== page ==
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Publication numberUS7239895 B2
Publication typeGrant
Application numberUS 11/402,721
Publication dateJul 3, 2007
Filing dateApr 12, 2006
Priority dateFeb 25, 2004
Fee statusPaid
Also published asUS6968214, US7062298, US7489950, US20050186951, US20060025121, US20060183468, US20080051151
Publication number11402721, 402721, US 7239895 B2, US 7239895B2, US-B2-7239895, US7239895 B2, US7239895B2
InventorsGeorge B. Bumiller
Original AssigneeResearch In Motion Limited
Export CitationBiBTeX, EndNote, RefMan
External Links: USPTO, USPTO Assignment, Espacenet
Phone number replace code system and method
US 7239895 B2
Abstract
A processor-implemented method of placing telephone calls includes determining if a phone call initiated to a phone number has connected. If the phone call did not connect, then the processor determines if the phone number has an associated replace code for any subset of the phone number. If a replace code is determined to exist, then the processor replaces the subset of the phone number with the corresponding replace code to obtain a replace code number and initiates a phone call to the replace code number.
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Claims(19)
1. A mobile communication device, comprising:
a processing subsystem;
a memory subsystem; and
program code comprising program instructions executable by the processing subsystem and stored in the memory subsystem that, upon execution, causes the mobile communication device to:
determine if a phone call initiated to a phone number has connected;
upon determining that the phone call initiated to the phone number did not connect, determine if the phone number has an associated replace code for any subset of the phone number;
upon determining that the phone number has an associated replace code for any subset of the phone number, replace the any subset of the phone number with the corresponding replace code to obtain a replace code number and initiate a phone call to the replace code number; and
automatically setting the mobile telephone communication device to be in replace code mode after determining that the phone number does not correspond to a national numbering plan of a current service area serving the mobile telephone communication device.
2. The mobile communication device of claim 1, wherein the phone call to the replace code number is automatically initiated without further user input.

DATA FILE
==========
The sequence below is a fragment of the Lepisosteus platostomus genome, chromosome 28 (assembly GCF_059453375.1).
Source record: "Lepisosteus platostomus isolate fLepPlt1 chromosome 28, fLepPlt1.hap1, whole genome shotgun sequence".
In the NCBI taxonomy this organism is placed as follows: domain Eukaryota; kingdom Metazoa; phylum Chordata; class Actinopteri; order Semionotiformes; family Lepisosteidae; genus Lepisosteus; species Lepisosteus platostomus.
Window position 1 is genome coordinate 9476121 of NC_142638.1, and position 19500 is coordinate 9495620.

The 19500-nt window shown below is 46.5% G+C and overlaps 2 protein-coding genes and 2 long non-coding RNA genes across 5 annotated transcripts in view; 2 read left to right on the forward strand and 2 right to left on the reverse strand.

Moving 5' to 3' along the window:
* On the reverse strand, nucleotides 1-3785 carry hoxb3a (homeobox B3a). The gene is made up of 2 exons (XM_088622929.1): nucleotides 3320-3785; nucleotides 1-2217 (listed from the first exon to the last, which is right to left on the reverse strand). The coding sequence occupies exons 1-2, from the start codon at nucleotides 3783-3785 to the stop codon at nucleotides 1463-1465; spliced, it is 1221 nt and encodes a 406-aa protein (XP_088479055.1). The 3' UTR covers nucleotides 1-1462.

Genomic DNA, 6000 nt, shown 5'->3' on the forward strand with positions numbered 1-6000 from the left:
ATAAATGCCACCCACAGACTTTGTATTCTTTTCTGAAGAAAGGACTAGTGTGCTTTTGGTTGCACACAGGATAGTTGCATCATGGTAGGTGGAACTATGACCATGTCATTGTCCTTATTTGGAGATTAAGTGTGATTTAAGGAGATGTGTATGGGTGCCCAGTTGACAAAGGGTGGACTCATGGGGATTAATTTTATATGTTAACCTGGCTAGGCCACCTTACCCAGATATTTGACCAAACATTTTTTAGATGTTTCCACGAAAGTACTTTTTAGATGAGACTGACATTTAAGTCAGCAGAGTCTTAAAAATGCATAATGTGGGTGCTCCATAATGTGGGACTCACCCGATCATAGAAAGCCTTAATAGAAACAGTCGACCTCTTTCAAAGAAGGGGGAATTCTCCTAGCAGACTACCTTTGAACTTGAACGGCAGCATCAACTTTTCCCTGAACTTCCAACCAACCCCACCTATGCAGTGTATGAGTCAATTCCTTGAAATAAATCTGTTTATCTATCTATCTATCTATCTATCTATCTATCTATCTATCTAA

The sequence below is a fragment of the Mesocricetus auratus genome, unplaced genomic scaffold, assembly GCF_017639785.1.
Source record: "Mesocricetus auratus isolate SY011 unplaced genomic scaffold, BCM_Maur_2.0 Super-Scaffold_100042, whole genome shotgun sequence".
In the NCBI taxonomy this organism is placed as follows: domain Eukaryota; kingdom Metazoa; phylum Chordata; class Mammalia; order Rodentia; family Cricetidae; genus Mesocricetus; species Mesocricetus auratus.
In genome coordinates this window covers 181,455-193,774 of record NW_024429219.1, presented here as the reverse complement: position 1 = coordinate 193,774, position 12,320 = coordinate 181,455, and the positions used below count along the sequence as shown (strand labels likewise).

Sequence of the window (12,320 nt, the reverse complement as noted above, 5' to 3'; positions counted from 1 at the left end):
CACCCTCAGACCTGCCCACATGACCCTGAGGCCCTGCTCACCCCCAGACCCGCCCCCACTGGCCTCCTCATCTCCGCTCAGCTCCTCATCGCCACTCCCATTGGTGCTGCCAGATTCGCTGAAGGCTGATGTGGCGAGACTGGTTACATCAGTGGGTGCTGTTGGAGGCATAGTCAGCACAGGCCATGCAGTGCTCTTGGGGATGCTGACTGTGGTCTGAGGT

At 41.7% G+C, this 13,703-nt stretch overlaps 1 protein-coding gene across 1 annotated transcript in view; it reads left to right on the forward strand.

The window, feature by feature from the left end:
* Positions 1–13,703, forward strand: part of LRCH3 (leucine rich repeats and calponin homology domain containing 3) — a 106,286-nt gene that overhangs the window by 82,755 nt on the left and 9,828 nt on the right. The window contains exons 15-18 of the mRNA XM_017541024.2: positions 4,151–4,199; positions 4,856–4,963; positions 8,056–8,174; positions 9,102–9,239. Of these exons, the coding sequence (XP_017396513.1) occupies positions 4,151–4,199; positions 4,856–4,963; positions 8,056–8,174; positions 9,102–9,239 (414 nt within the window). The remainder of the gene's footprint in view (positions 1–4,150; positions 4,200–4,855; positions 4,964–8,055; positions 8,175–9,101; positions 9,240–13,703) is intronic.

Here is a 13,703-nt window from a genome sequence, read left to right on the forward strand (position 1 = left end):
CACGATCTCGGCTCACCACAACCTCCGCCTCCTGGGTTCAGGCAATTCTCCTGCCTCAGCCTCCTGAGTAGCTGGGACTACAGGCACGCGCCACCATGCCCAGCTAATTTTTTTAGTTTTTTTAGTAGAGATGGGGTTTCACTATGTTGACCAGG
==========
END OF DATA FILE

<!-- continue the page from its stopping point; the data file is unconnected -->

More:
3. A mobile communication device, comprising:
a means for executing program code;
a memory means for storing a replace code, wherein the replace code corresponds to a designated numbering plan service area; and
means for determining whether the mobile communication device is within the designated numbering plan service area;
means for causing the mobile communication device to operate in a replace code mode upon determining the mobile communication device is within the designated numbering plan service area; and,
means for automatically modifying a toll-free number input by a user, by replacing the Numbering Plan Area Code (NPA) of the number with a corresponding replace code for the designated numbering plan service area when the mobile communication device is operating in a replace code mode; and
determine if a phone call initiated to a phone number has connected; upon determining that the phone call initiated to the phone number did not connect, determine if the phone number has an associated replace code for any subset of the phone number.
4. The mobile communication device of claim 3, wherein after the NPA is replaced, a phone call to the replace code number is automatically initiated without further user input.
5. The mobile communication device of claim 3, further comprising an input device, the input device operates to accept an input by the user to initiate or turn off the replace code mode on the mobile communication device.
6. The mobile communication device of claim 3, further comprising a SIM card, wherein the numbering plan service area is determined by information contained in the SIM card.
7. The mobile communication device of claim 3, the designated numbering plan service area being selected by a user.
8. The mobile communication device of claim 7, wherein the designated numbering plan service area is a plurality of numbering plan service areas, exclusive of the user's home numbering plan service area.
9. A processor-implemented method for implementation on a mobile communication device, the method comprising:
dialing a phone number;
determining whether the dialed phone number is a toll-free internumbering plan call or a toll-free intranumbering plan call that entails extra charges; and
wherein the determination of whether the call is an internumbering plan call or an intranumbering plan call that entails additional charges is made based on a country code received from a wireless network in communication with the mobile communication device and based on information stored on a smart card;
determining if the phone number is a toll-free phone number;
upon determining that the phone number is not a toll-free phone number, then initiating the call;
upon determining that the call is an internumbering plan call or an intranumbering plan call that entails said additional charges, determining if an associated replace code is available for replacing any subset of the phone number; and
upon determining that an associated replace code is available, then modifying the phone number by the replace code to obtain a replace code number and placing a call from the mobile telephone communication device to the replace code number.